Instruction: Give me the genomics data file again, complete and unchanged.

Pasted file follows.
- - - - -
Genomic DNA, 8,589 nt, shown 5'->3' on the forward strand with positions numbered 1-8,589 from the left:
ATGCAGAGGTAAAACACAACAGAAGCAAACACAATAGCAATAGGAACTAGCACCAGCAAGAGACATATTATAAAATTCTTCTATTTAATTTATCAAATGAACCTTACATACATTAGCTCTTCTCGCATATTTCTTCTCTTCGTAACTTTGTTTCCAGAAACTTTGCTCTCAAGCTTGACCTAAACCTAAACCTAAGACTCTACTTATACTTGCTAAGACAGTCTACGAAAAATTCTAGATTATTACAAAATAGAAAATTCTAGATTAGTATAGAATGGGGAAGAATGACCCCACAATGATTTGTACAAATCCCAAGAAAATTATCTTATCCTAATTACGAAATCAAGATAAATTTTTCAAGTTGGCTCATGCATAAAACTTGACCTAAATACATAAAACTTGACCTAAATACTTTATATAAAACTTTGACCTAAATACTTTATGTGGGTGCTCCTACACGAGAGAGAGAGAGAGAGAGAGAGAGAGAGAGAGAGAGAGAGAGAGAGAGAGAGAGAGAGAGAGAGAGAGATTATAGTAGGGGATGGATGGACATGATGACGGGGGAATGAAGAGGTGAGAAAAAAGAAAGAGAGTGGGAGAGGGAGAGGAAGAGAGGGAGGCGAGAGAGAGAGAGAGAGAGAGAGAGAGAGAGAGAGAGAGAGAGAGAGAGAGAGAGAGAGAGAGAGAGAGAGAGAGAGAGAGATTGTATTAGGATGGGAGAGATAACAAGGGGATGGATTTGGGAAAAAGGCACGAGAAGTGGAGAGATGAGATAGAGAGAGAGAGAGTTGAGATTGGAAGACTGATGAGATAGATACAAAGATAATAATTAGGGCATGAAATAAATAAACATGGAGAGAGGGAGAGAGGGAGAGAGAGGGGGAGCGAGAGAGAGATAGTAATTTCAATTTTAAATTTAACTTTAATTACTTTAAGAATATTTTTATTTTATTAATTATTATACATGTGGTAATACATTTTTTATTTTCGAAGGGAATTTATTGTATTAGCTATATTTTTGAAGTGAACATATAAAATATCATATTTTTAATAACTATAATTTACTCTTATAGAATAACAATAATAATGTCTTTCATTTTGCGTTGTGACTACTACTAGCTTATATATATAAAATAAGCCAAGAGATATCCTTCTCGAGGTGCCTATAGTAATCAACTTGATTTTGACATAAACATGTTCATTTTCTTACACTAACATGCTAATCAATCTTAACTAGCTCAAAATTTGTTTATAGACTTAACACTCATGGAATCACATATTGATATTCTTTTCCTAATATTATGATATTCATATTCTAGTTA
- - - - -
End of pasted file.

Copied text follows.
Genomic DNA, 8,589 nt, shown 5'->3' on the forward strand with positions numbered 1-8,589 from the left:
ATGCAGAGGTAAAACACAACAGAAGCAAACACAATAGCAATAGGAACTAGCACCAGCAAGAGACATATTATAAAATTCTTCTATTTAATTTATCAAATGAACCTTACATACATTAGCTCTTCTCGCATATTTCTTCTCTTCGTAACTTTGTTTCCAGAAACTTTGCTCTCAAGCTTGACCTAAACCTAAACCTAAGACTCTACTTATACTTGCTAAGACAGTCTACGAAAAATTCTAGATTATTACAAAATAGAAAATTCTAGATTAGTATAGAATGGGGAAGAATGACCCCACAATGATTTGTACAAATCCCAAGAAAATTATCTTATCCTAATTACGAAATCAAGATAAATTTTTCAAGTTGGCTCATGCATAAAACTTGACCTAAATACATAAAACTTGACCTAAATACTTTATATAAAACTTTGACCTAAATACTTTATGTGGGTGCTCCTACACGAGAGAGAGAGAGAGAGAGAGAGAGAGAGAGAGAGAGAGAGAGAGAGAGAGAGAGAGAGAGAGAGAGAGATTATAGTAGGGGATGGATGGACATGATGACGGGGGAATGAAGAGGTGAGAAAAAAGAAAGAGAGTGGGAGAGGGAGAGGAAGAGAGGGAGGCGAGAGAGAGAGAGAGAGAGAGAGAGAGAGAGAGAGAGAGAGAGAGAGAGAGAGAGAGAGAGAGAGAGAGAGAGAGAGAGAGATTGTATTAGGATGGGAGAGATAACAAGGGGATGGATTTGGGAAAAAGGCACGAGAAGTGGAGAGATGAGATAGAGAGAGAGAGAGTTGAGATTGGAAGACTGATGAGATAGATACAAAGATAATAATTAGGGCATGAAATAAATAAACATGGAGAGAGGGAGAGAGGGAGAGAGAGGGGGAGCGAGAGAGAGATAGTAATTTCAATTTTAAATTTAACTTTAATTACTTTAAGAATATTTTTATTTTATTAATTATTATACATGTGGTAATACATTTTTTATTTTCGAAGGGAATTTATTGTATTAGCTATATTTTTGAAGTGAACATATAAAATATCATATTTTTAATAACTATAATTTACTCTTATAGAATAACAATAATAATGTCTTTCATTTTGCGTTGTGACTACTACTAGCTTATATATATAAAATAAGCCAAGAGATATCCTTCTCGAGGTGCCTATAGTAATCAACTTGATTTTGACATAAACATGTTCATTTTCTTACACTAACATGCTAATCAATCTTAACTAGCTCAAAATTTGTTTATAGACTTAACACTCATGGAATCACATATTGATATTCTTTTCCTAATATTATGATATTCATATTCTAGTTA